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I'm writing a user input library to easily manage the dynamic creation of forms for asking users for data.

I wanted to make the end developer have to 'think' about the bare minimum, so I went with having them throw exceptions instead of returning 'true' or 'false' and remembering to handle the return value etc.

In reality, it's worked out really well. Throwing exceptions has also given me a side benefit of being able to automatically record user errors in a log, all for 'free' as the creation of the exception causes the logging to be done.

Having said all of that, I was wondering if this is really 'against best practices'? Should I have kept exceptions only for times when I didn't even expect user input error, or is it OK to say "the data from the user has a problem... that's an exception"?

Any thoughts?

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4 Answers

up vote 8 down vote accepted

Exceptions are for exceptional cases.

Bad user input is an expected case, and (in my opinion) you should always be trying to validate and massage it into the correct format before showing a non-exceptional error message.

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Yeah, I kind of figured that that was the answer :) To be honest, I'm going to go with what I have anyway, as I find that it provides a nice, simple way to 'let someone else catch it', if that makes sense... –  Narcissus Aug 3 '10 at 11:17
    
should there be an exception when user tries an illegal action which he is not permitted to, for e.g. deleting someone's else posts here at StackOverflow ? –  user01 Nov 7 '11 at 19:19
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symfony's form framework validators throw exceptions.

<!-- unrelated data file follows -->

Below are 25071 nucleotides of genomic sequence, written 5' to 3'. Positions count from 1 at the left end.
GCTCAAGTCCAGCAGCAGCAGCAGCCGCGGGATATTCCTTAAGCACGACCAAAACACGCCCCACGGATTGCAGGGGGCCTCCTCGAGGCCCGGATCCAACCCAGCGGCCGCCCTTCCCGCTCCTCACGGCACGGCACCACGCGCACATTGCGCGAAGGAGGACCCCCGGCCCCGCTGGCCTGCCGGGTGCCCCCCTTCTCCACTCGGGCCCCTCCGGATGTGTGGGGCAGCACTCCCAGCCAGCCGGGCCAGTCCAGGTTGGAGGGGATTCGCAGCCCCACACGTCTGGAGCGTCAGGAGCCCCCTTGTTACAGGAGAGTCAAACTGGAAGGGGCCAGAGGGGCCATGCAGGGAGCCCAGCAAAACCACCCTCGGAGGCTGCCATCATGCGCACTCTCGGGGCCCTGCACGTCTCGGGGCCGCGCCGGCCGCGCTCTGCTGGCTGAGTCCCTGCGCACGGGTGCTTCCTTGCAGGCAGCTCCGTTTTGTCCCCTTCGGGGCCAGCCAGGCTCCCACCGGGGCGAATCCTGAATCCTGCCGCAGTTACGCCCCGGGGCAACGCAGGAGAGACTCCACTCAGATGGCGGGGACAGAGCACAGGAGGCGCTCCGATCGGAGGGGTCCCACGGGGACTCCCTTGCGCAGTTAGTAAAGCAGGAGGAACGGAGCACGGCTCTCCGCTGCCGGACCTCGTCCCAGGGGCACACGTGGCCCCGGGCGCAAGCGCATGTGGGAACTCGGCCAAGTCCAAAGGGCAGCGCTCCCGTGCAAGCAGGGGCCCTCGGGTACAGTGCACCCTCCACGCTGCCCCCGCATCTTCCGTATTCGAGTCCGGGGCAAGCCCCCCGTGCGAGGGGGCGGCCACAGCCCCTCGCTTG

Personally, I think that's fine, and better as it forces the developer to handle the error from the input, which is obviously important.

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I agree with Gareth on this one. Bad user input is an expected condition.

Consider this instead (this is a usual strategy in Java): create an Errors class. Pass an object of this type to your validators. The validators can leave the object untouched or they can add to it one or more error messages and their associated field. After you pass this through all the validators, inspect the Errors object to see if it's empty, if not, read it and show the form again together with the errors.

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That's a really interesting way of doing things: in fact, assuming it's easy to rework, I may end up using that process. –  Narcissus Aug 3 '10 at 11:19
    
@Artefacto should there be an exception when user tries an illegal action which he is not permitted to by manipulating the webpage code, for e.g. deleting someone's else posts here at StackOverflow ? –  user01 Nov 7 '11 at 19:22
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In my personal opinion, it has to do with where you are going to handle the error. If it's sufficiently up the code tree, an Exeption would be wise. If you're just catching it 3 lines below it's a waste of resources (it does contain the complete backtrace), and 'inline' error handling would be fine, for which you can easily add (the same) logging capability.

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